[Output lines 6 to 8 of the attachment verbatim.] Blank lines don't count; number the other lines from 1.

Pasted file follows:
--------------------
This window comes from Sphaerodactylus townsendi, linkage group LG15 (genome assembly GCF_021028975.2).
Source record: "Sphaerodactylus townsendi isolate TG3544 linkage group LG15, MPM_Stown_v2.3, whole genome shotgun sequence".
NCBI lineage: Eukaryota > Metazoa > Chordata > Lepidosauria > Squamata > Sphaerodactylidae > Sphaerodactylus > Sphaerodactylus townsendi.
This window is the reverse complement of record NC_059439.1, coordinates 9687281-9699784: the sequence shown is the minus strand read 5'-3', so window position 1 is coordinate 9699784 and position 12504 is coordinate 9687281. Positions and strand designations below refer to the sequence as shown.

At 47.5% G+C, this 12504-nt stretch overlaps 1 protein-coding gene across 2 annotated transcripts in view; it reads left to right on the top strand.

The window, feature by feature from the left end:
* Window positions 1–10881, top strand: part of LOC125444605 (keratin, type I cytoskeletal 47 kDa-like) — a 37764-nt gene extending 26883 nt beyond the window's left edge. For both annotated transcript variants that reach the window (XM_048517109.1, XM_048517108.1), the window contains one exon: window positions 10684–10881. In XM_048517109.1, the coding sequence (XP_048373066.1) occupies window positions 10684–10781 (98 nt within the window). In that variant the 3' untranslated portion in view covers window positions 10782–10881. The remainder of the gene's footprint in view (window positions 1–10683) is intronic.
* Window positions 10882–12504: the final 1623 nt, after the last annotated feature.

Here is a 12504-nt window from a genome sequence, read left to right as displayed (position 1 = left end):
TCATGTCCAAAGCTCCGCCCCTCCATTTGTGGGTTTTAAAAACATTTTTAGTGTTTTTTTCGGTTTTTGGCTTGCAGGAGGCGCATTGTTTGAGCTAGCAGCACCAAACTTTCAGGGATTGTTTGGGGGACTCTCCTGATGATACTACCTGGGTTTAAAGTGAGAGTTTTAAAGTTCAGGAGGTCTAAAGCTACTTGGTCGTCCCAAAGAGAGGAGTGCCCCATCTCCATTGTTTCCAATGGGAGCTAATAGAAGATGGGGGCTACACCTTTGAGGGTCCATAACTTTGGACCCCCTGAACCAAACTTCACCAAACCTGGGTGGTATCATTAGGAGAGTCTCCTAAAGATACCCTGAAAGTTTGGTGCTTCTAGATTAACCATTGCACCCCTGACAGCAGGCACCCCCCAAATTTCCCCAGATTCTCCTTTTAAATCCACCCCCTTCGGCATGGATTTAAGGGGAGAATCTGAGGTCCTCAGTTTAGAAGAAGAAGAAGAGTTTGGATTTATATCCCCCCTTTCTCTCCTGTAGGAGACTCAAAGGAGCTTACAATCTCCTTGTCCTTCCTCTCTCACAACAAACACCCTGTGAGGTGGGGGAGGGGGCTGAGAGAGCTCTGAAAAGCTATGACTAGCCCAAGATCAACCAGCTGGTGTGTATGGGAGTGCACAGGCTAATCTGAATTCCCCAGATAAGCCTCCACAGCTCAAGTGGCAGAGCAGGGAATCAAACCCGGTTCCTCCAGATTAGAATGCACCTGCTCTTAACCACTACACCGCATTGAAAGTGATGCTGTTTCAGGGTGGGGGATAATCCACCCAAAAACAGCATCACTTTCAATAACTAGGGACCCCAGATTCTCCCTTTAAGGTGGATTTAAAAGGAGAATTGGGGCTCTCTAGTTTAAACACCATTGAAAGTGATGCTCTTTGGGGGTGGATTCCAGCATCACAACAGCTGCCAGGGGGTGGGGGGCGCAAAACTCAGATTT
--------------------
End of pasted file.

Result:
The window, feature by feature from the left end:
* Window positions 1–10881, top strand: part of LOC125444605 (keratin, type I cytoskeletal 47 kDa-like) — a 37764-nt gene extending 26883 nt beyond the window's left edge. For both annotated transcript variants that reach the window (XM_048517109.1, XM_048517108.1), the window contains one exon: window positions 10684–10881. In XM_048517109.1, the coding sequence (XP_048373066.1) occupies window positions 10684–10781 (98 nt within the window). In that variant the 3' untranslated portion in view covers window positions 10782–10881. The remainder of the gene's footprint in view (window positions 1–10683) is intronic.
* Window positions 10882–12504: the final 1623 nt, after the last annotated feature.